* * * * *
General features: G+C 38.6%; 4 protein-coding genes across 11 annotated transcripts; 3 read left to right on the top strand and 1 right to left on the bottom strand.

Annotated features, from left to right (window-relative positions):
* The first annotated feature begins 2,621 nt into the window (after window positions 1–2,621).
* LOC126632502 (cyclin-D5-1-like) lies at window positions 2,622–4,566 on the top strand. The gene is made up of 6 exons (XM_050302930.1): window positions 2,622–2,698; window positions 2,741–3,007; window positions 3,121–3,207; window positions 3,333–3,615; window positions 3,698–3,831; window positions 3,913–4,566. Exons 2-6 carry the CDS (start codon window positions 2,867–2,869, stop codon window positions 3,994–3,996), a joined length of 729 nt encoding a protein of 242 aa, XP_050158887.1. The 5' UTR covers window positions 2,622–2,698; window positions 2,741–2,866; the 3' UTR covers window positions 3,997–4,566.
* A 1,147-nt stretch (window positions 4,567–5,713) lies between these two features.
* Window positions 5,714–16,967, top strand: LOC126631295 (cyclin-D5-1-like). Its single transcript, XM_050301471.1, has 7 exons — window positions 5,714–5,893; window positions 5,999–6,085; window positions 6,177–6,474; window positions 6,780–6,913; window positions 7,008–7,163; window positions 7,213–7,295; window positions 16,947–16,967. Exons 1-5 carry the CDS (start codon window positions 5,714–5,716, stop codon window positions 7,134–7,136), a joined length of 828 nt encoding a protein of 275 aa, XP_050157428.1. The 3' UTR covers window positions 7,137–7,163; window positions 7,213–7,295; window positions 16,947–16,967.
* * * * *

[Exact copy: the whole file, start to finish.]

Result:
General features: G+C 38.6%; 4 protein-coding genes across 11 annotated transcripts; 3 read left to right on the top strand and 1 right to left on the bottom strand.

Annotated features, from left to right (window-relative positions):
* The first annotated feature begins 2,621 nt into the window (after window positions 1–2,621).
* LOC126632502 (cyclin-D5-1-like) lies at window positions 2,622–4,566 on the top strand. The gene is made up of 6 exons (XM_050302930.1): window positions 2,622–2,698; window positions 2,741–3,007; window positions 3,121–3,207; window positions 3,333–3,615; window positions 3,698–3,831; window positions 3,913–4,566. Exons 2-6 carry the CDS (start codon window positions 2,867–2,869, stop codon window positions 3,994–3,996), a joined length of 729 nt encoding a protein of 242 aa, XP_050158887.1. The 5' UTR covers window positions 2,622–2,698; window positions 2,741–2,866; the 3' UTR covers window positions 3,997–4,566.
* A 1,147-nt stretch (window positions 4,567–5,713) lies between these two features.
* Window positions 5,714–16,967, top strand: LOC126631295 (cyclin-D5-1-like). Its single transcript, XM_050301471.1, has 7 exons — window positions 5,714–5,893; window positions 5,999–6,085; window positions 6,177–6,474; window positions 6,780–6,913; window positions 7,008–7,163; window positions 7,213–7,295; window positions 16,947–16,967. Exons 1-5 carry the CDS (start codon window positions 5,714–5,716, stop codon window positions 7,134–7,136), a joined length of 828 nt encoding a protein of 275 aa, XP_050157428.1. The 3' UTR covers window positions 7,137–7,163; window positions 7,213–7,295; window positions 16,947–16,967.